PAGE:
Buddhism had also a distinct influence on the military history of the country,37 and this was greatest during the civil wars of the rival Mikados (1336-1392), when the whole country was a camp and two lines of nominees claimed to be descendants of the sun-goddess. Japan's only foreign wars have been in the neighboring peninsula of Korea, and thither the bonzes went with the armies in the expeditions of the early centuries, and in that great invasion of 1592-1597, which has left a scar even to this day on the Korean mind. At home, Buddhist priests only too gladly accompanied the imperial armies of conquest and occupation. During centuries of activity in the southwest and in the far east and extreme north, the military brought the outlying portions of the empire, throughout the whole archipelago, under the sway of the Yamato tribe and the Mikado's dominion. The shorn clerks not only lived in camp, ministered to the sick and shrived the dying soldier, but wrote texts for the banners, furnished the amulets and war cries, and were ever assistant and valuable in keeping up the temper and morals of the armies.38 No sooner was the campaign over and peace had become the order of the day, than the enthusiastic missionaries began to preach and to teach in the pacified region. They set up the shrines, anon started the school and built the temple; usually, indeed, with the aid of the law and the government, acting as agents of a politico-ecclesiastical establishment, yet with energy and consecration.
In later feudal days, when the soldier classes obtained the upper hand, overawed the court and Mikado and gradually supplanted the civil authority, introducing feudalism and martial law, the bonzes often represented the popular and democratic side. Protesting against arbitrary government, they came into collision with the warrior rulers, so as to be exposed to imprisonment and the sword. Yet even as refugees and as men to whom the old seats of activity no longer offered success or comfort, they went off into the distant and outlying provinces, preaching the old tenets and the new fashions in theology. Thus again they won hosts of converts, built monasteries, opened fresh paths and were purveyors of civilization.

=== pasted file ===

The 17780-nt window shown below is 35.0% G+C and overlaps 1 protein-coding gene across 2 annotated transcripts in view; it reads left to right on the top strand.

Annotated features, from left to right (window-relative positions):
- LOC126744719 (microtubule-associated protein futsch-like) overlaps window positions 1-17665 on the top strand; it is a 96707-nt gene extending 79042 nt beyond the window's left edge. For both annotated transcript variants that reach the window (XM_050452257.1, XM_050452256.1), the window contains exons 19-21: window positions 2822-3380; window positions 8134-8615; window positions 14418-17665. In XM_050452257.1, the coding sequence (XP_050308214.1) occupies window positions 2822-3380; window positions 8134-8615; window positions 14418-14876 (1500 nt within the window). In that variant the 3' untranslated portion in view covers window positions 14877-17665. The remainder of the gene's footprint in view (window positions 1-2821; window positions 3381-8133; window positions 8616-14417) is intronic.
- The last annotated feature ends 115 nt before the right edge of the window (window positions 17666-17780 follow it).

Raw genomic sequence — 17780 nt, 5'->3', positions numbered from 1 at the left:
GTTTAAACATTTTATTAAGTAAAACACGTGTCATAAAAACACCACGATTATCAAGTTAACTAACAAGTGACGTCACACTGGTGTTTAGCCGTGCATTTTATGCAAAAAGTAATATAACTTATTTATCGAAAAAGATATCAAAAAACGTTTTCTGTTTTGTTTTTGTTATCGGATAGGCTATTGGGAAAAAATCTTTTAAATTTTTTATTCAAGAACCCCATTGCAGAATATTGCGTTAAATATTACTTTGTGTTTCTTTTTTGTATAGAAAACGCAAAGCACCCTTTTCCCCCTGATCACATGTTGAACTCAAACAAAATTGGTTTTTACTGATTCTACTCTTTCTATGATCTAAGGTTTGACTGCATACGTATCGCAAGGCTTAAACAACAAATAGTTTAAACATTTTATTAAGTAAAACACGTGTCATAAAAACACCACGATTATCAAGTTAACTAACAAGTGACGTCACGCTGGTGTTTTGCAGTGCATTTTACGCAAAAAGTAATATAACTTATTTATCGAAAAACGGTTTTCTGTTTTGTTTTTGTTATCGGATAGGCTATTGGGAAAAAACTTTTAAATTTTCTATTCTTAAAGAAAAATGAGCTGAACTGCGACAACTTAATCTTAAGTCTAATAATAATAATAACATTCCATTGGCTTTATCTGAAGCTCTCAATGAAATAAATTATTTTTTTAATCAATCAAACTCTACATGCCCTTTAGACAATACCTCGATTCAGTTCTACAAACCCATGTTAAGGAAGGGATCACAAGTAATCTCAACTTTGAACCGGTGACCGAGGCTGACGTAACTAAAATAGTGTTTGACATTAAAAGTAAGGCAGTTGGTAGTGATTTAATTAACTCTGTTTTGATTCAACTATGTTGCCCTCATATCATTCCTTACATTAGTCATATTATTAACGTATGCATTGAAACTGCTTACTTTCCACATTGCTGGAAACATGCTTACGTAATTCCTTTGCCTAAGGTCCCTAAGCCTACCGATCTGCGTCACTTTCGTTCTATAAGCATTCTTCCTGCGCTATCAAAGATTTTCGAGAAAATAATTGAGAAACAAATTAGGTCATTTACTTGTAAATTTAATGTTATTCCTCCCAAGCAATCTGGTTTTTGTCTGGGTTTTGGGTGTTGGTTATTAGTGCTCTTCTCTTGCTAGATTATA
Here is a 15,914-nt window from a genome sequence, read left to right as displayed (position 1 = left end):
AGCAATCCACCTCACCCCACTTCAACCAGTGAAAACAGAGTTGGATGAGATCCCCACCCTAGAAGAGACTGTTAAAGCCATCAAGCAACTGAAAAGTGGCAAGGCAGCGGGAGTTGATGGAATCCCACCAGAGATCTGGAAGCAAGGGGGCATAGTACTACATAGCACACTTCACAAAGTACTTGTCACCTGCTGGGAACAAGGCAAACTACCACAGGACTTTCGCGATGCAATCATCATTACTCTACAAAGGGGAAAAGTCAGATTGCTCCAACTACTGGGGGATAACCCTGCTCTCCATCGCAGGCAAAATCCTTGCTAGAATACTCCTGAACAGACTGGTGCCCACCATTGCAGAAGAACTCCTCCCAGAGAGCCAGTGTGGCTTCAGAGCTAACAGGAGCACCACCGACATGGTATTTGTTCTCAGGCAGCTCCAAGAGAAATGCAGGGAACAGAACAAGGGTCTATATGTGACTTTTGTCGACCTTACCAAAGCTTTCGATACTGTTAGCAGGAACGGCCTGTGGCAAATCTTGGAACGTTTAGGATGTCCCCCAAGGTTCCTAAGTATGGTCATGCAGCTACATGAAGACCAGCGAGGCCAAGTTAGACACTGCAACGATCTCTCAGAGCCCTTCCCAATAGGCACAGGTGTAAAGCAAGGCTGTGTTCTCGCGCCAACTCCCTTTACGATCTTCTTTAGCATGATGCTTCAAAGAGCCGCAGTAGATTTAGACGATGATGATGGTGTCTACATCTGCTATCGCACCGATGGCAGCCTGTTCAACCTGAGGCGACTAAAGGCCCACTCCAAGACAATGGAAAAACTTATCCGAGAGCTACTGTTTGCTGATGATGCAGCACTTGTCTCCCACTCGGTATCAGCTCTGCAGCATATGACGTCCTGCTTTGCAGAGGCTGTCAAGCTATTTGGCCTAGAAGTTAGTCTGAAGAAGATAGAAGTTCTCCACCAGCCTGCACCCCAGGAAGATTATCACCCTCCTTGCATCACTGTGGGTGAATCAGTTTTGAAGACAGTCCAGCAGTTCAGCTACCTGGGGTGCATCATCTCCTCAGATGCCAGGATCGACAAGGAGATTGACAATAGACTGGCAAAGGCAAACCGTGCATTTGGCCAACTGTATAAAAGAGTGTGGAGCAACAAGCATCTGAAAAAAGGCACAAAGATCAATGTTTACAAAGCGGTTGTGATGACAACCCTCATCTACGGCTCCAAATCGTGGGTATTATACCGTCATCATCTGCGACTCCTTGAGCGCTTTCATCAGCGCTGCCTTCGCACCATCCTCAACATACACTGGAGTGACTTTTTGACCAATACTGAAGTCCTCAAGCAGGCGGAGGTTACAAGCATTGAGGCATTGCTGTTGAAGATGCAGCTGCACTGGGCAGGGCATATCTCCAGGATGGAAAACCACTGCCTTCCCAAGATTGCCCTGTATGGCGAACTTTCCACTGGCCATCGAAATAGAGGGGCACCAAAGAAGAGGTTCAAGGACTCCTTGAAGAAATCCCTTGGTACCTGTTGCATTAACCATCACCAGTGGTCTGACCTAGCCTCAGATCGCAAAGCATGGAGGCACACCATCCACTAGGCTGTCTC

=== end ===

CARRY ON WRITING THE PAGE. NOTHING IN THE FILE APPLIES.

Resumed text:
The feudal ages in Japan bred the same type of militant priest known in Europe—the military bishop and the soldier monk. So far from Japan's being the "Land of Great Peace," and Buddhism's being necessarily gentle and non-resistant, we find in the chequered history of the island empire many a bloody battle between the monks on horseback and in armor.39 Rival sectarians kept the country disquieted for years. Between themselves and their favored laymen, and the enemy, consisting of the rival forces, lay and clerical, in like array, many a bloody battle was fought.
The writer lived for one year in Echizen, which, in the fifteenth century, was the battle-ground for over fifty years, of warring monks. The abbot of the Monastery of the Original Vow, of the Shin sect, in Ki[=o]to, had built before the main edifice a two-storied gate, which was expected to throw into the shade every other gateway in Japan, and especially to humble the pride of the monks of the Tendai sect, in Hiyéizan, The monks of the mountain, swarming down into the capital city, attacked the gate and monastery of the Shin sect and burned the former to ashes. The abbot thus driven off by fire, fled northward, and, joined by a powerful body of adherents, made himself possessor of the rich provinces of Kaga and Echizen, holding this region for half a century, until able to rebuild the mighty fortress-monasteries near Ki[=o]to and at Osaka.
These strongholds of the fighting Shin priests had become so powerful as arsenals and military headquarters, that in 1570, Nobunaga, skilful general as he was, and backed by sixty thousand men, was unsuccessful in his attempt to reduce them. For ten years, the war between Nobunaga and the Shin sectarians kept the country in disorder. It finally ended in the conflagration of the great religious fortress at Osaka, and the retreat of the monks to another part of the country. By their treachery and incendiarism, the shavelings prevented the soldiers from enjoying the prizes.
To detail the whole history of the fighting monks would be tedious. They have had a foothold for many centuries and even to the present time, in every province except that of Satsuma. There, because they treacherously aided the great Hidéyoshi to subdue the province, the fiery clansmen, never during Tokugawa days, permitted a Buddhist priest to come.40
|Written By William Elliot Griffis|